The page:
I love it when life feels like this:
Moments like that is when I love writing most.
(Warning: This is kind of a self-centered, egotistical post. Read with caution.)
It’s my birthday tomorrow.
The coming of it this year has made me realize how I really am an adult. See, they tell you that at 18 – “they” being your parents, friends, the government – basically society as a whole. And I mean, 18 was cool – I bought myself a lotto ticket on my birthday and called it a day. Then 20 came and all of a sudden I was like, “Jeez, okay, there went the teenage years. Now I’m grown up.” And while yes, that was true too, 21 came and knocked me over entirely, what with travelling the world right before and getting engaged and, oh yeah, the fact that I could purchase alcohol too. I guess with that I was “grown up” – I could do almost anything that any other “adult” could do.
But that realization didn’t set in until a few days ago. Until it hit me that all the “big” birthdays are over. Sure, I’ll be able to rent a car for cheaper when I’m 25 – you can see I’m really excited about that one – but… that’s about it. No one seems to care when you turn, say, 26. Or 37. Or – let’s be honest – 22. Suddenly, birthdays become kind of obsolete.
I feel like a two-year-old throwing a temper tantrum when I say that I’m not used to that. I – just like a good percentage of people in America – enjoy celebrating my birthday. But with this somewhat sad realization came with it another, slightly happier one: if birthdays aren’t as big anymore, less people will come. And if less people come, I have an opportunity to do what I truly want to do and to enjoy the company of good friends and family while doing so.
So long story short, I had a really tough time trying to figure out what to do for my birthday. This year is the first time that I’m not home for my birthday, and on top of that, I’m working. Call me a lucky summer baby, but I’ve never had anything that I’ve had to do on my birthday before – no school, no work, nothing. All of these differences made it hard for me to decide what to do.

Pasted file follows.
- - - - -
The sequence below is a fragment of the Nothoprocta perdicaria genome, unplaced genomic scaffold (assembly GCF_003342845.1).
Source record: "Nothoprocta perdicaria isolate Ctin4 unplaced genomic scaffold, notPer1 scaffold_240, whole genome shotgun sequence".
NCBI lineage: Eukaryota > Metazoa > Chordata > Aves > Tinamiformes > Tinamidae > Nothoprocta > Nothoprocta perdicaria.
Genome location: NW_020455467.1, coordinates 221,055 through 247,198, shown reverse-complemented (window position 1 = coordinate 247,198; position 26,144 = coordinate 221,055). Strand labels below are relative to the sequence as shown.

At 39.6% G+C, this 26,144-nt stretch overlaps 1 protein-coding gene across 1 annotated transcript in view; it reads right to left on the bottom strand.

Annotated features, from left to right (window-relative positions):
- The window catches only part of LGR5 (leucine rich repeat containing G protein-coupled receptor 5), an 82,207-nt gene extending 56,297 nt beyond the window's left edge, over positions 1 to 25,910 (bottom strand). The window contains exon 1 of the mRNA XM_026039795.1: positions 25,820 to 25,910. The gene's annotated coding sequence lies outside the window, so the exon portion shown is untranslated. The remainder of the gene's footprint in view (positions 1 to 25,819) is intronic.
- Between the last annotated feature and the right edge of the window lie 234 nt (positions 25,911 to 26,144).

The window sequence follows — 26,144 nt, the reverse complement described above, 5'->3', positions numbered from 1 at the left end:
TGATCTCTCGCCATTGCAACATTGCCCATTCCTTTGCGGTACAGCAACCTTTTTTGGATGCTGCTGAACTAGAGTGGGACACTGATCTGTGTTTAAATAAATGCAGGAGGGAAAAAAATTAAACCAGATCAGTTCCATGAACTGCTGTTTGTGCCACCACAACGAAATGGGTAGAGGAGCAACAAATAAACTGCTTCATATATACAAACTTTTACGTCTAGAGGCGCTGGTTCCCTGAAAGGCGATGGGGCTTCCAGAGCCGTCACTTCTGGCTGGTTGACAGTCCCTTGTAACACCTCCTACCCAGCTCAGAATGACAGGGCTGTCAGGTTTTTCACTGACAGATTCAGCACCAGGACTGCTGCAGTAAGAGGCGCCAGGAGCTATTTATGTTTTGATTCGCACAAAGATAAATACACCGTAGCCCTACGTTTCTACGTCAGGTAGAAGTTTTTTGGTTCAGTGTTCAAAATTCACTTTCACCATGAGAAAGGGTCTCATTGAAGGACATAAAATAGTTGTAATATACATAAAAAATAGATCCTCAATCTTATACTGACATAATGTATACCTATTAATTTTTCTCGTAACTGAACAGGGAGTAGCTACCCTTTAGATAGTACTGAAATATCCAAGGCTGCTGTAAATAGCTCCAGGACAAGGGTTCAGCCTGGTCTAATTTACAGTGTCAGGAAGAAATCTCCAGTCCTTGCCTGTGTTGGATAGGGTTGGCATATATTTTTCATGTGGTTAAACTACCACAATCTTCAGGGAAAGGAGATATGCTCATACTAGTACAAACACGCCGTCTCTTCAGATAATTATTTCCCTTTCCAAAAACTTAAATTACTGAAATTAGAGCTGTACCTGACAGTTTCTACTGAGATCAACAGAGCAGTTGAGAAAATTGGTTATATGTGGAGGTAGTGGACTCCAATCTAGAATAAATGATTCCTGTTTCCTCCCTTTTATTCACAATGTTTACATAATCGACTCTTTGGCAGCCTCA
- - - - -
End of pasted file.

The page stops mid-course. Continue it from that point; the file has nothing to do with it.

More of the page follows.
After going back and forth on various activities – out to dinner? Pizza? Dave and Buster’s? – I realized that what I really, truly wanted to do didn’t fall under the category of “typical birthday activities,” which is why I discounted it in the first place. But now I’m more than content with my decision – I’m, in fact, happy about it, and am starting to get excited for my birthday, even though I have to work and even though my family isn’t here.
So what is it, you ask?
I’m inviting a few people over to my apartment and making them lasagna and pie. We’ll watch The Italian Job and maybe play some board games if we feel like it. And I am so excited about it.
I’m most excited because I’ve wanted to make lasagna again for quite some time. Lasagna is one of the things that I really enjoy making (not to mention that I’m pretty good at doing so, if I do say so myself!). While it does take a long time to do – it averages around two-ish hours before baking – I find it to be a meditation of sorts. There is something so soothing and wonderful about taking twenty-some ingredients and turning them into a masterpiece.
To save myself the time, I went ahead and made the lasagna tonight. Now all I need to do is pop it in the oven tomorrow! 🙂 I’m also going to be baking a peach-strawberry pie, which is absolutely delicious. The thought of all of this makes me so excited, and hungry too, of course!